Valid for Submission
Q84.4 is a billable diagnosis code used to specify a medical diagnosis of congenital leukonychia. The code Q84.4 is valid during the fiscal year 2022 from October 01, 2021 through September 30, 2022 for the submission of HIPAA-covered transactions.
The ICD-10-CM code Q84.4 might also be used to specify conditions or terms like congenital leukonychia, congenital leukonychia, flotch syndrome, genetic syndrome with hypermelanosis, knuckle pads , knuckle pads, deafness and leukonychia syndrome, etc. The code is exempt from present on admission (POA) reporting for inpatient admissions to general acute care hospitals.
Index to Diseases and Injuries
The Index to Diseases and Injuries is an alphabetical listing of medical terms, with each term mapped to one or more ICD-10 code(s). The following references for the code Q84.4 are found in the index:
The following clinical terms are approximate synonyms or lay terms that might be used to identify the correct diagnosis code:
- Congenital leukonychia
- Congenital leukonychia
- FLOTCH syndrome
- Genetic syndrome with hypermelanosis
- Knuckle pads
- Knuckle pads, deafness AND leukonychia syndrome
- Leukonychia totalis
- Leukonychia totalis, acanthosis-nigricans-like lesions, abnormal hair syndrome
- Trichilemmal cyst
Diagnostic Related Groups - MS-DRG Mapping
|MS-DRG||MS-DRG Title||MCD||Relative Weight|
|606||MINOR SKIN DISORDERS WITH MCC||09||1.511|
|607||MINOR SKIN DISORDERS WITHOUT MCC||09||0.8256|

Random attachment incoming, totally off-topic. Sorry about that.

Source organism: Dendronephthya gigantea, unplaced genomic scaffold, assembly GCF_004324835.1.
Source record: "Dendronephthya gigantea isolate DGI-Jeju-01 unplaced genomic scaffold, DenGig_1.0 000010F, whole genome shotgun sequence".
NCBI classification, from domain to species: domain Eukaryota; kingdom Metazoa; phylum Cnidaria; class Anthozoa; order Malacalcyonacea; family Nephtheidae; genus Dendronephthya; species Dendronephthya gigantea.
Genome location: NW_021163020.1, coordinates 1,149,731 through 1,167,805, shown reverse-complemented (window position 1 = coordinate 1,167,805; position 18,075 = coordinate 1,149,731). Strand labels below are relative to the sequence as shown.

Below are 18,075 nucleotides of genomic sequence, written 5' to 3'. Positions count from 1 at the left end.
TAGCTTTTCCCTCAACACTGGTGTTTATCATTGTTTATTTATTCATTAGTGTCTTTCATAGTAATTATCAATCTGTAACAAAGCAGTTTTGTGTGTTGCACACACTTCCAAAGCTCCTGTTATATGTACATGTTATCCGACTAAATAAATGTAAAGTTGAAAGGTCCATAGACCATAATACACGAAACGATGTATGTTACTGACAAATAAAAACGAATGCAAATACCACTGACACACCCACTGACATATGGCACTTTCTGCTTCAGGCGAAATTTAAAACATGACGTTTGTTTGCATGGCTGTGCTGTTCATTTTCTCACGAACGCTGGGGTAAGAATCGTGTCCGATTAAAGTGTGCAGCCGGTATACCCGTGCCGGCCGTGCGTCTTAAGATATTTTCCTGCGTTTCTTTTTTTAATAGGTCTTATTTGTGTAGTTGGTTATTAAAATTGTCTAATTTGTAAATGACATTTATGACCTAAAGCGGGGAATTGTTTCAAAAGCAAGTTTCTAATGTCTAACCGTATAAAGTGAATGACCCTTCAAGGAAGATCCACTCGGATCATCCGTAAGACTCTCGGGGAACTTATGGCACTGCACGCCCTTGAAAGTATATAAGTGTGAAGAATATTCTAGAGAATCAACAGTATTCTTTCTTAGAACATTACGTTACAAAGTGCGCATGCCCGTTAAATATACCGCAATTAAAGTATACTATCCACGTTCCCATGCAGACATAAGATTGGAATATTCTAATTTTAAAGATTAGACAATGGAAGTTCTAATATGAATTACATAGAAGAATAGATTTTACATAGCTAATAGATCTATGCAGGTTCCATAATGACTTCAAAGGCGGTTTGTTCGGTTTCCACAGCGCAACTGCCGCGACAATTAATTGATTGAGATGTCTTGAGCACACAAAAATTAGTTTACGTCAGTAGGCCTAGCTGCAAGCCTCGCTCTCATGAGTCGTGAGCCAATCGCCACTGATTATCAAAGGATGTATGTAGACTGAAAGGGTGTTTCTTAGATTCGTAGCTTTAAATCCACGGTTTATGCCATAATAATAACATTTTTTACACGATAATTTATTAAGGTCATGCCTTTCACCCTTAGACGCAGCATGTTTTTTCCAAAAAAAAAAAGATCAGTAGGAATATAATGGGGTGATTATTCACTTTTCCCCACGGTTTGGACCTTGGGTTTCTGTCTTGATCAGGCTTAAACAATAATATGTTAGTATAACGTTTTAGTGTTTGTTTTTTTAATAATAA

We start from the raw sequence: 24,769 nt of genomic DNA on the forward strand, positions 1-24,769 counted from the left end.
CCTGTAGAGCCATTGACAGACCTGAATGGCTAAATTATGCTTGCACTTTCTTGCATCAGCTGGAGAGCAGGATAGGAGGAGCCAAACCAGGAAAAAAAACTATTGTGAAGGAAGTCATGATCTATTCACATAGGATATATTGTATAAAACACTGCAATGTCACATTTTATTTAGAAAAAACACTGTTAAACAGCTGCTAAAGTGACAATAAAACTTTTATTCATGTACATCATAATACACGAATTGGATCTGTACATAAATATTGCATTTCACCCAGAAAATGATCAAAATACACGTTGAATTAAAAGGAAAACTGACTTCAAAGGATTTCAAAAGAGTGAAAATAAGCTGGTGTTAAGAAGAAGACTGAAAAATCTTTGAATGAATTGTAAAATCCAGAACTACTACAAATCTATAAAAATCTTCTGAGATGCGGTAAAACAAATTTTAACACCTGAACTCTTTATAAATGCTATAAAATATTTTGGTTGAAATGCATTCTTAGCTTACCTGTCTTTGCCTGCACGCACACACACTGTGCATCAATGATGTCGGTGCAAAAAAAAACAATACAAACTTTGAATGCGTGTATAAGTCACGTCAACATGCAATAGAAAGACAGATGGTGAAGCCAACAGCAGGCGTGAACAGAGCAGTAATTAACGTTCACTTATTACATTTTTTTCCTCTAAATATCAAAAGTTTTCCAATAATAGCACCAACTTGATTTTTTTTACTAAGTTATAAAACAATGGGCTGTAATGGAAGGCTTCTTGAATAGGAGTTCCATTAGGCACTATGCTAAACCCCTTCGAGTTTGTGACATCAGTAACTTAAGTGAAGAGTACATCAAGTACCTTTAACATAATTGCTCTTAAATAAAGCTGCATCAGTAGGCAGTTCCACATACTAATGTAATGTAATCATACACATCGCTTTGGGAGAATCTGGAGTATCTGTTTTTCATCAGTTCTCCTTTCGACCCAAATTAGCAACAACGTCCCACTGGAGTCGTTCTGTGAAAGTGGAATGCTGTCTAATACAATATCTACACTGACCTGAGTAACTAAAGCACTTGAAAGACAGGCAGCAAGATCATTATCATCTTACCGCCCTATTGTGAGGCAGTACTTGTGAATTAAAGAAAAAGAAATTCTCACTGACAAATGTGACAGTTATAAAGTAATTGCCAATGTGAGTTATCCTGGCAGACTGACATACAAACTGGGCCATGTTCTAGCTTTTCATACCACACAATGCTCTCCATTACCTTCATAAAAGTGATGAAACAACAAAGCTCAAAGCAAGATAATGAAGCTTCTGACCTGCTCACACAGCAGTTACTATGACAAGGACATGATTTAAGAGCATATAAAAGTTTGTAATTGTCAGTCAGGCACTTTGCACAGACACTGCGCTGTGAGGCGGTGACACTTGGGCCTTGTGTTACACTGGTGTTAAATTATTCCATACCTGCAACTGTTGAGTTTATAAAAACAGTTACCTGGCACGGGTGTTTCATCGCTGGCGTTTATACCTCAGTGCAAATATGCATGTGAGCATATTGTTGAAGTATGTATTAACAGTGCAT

The relative weight of a diagnostic related group determines the reimbursement rate based on the severity of a patient's illness and the associated cost of care during hospitalization.
Present on Admission (POA)
Convert Q84.4 to ICD-9 Code
The General Equivalency Mapping (GEM) crosswalk indicates an approximate mapping between the ICD-10 code Q84.4 its ICD-9 equivalent. The approximate mapping means there is not an exact match between the ICD-10 code and the ICD-9 code and the mapped code is not a precise representation of the original code.
Information for Patients
Your toenails and fingernails protect the tissues of your toes and fingers. They are made up of layers of a hardened protein called keratin, which is also in your hair and skin. The health of your nails can be a clue to your overall health. Healthy nails are usually smooth and consistent in color. Specific types of nail discoloration and changes in growth rate can be signs of lung, heart, kidney, and liver diseases, as well as diabetes and anemia. White spots and vertical ridges are harmless.
Nail problems that sometimes require treatment include
- Bacterial and fungal infections
- Ingrown nails
Keeping your nails clean, dry, and trimmed can help you avoid some problems. Do not remove the cuticle, which can cause infection.
[Learn More in MedlinePlus]